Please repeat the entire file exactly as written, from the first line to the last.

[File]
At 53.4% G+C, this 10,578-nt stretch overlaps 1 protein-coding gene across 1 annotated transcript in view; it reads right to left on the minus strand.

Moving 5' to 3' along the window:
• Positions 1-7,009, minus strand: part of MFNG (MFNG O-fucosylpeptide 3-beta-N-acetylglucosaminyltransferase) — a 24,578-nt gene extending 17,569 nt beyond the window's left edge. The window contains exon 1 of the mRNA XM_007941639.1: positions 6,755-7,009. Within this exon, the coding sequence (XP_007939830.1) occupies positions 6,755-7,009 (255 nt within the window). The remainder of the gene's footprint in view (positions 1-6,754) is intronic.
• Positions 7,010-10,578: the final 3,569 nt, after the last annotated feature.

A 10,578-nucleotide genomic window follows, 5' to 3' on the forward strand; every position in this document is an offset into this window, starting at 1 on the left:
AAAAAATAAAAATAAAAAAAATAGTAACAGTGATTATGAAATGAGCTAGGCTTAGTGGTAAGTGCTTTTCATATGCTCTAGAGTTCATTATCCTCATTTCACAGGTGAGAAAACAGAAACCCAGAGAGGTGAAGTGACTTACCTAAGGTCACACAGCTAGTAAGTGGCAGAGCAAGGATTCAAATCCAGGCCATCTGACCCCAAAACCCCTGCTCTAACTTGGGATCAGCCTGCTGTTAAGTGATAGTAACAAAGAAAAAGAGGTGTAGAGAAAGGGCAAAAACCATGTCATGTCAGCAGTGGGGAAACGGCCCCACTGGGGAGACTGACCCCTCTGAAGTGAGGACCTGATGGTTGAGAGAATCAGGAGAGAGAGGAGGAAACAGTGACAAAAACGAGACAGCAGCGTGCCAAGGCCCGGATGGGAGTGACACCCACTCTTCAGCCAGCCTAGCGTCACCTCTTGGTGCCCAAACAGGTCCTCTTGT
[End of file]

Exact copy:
At 53.4% G+C, this 10,578-nt stretch overlaps 1 protein-coding gene across 1 annotated transcript in view; it reads right to left on the minus strand.

Moving 5' to 3' along the window:
• Positions 1-7,009, minus strand: part of MFNG (MFNG O-fucosylpeptide 3-beta-N-acetylglucosaminyltransferase) — a 24,578-nt gene extending 17,569 nt beyond the window's left edge. The window contains exon 1 of the mRNA XM_007941639.1: positions 6,755-7,009. Within this exon, the coding sequence (XP_007939830.1) occupies positions 6,755-7,009 (255 nt within the window). The remainder of the gene's footprint in view (positions 1-6,754) is intronic.
• Positions 7,010-10,578: the final 3,569 nt, after the last annotated feature.

A 10,578-nucleotide genomic window follows, 5' to 3' on the forward strand; every position in this document is an offset into this window, starting at 1 on the left:
AAAAAATAAAAATAAAAAAAATAGTAACAGTGATTATGAAATGAGCTAGGCTTAGTGGTAAGTGCTTTTCATATGCTCTAGAGTTCATTATCCTCATTTCACAGGTGAGAAAACAGAAACCCAGAGAGGTGAAGTGACTTACCTAAGGTCACACAGCTAGTAAGTGGCAGAGCAAGGATTCAAATCCAGGCCATCTGACCCCAAAACCCCTGCTCTAACTTGGGATCAGCCTGCTGTTAAGTGATAGTAACAAAGAAAAAGAGGTGTAGAGAAAGGGCAAAAACCATGTCATGTCAGCAGTGGGGAAACGGCCCCACTGGGGAGACTGACCCCTCTGAAGTGAGGACCTGATGGTTGAGAGAATCAGGAGAGAGAGGAGGAAACAGTGACAAAAACGAGACAGCAGCGTGCCAAGGCCCGGATGGGAGTGACACCCACTCTTCAGCCAGCCTAGCGTCACCTCTTGGTGCCCAAACAGGTCCTCTTGT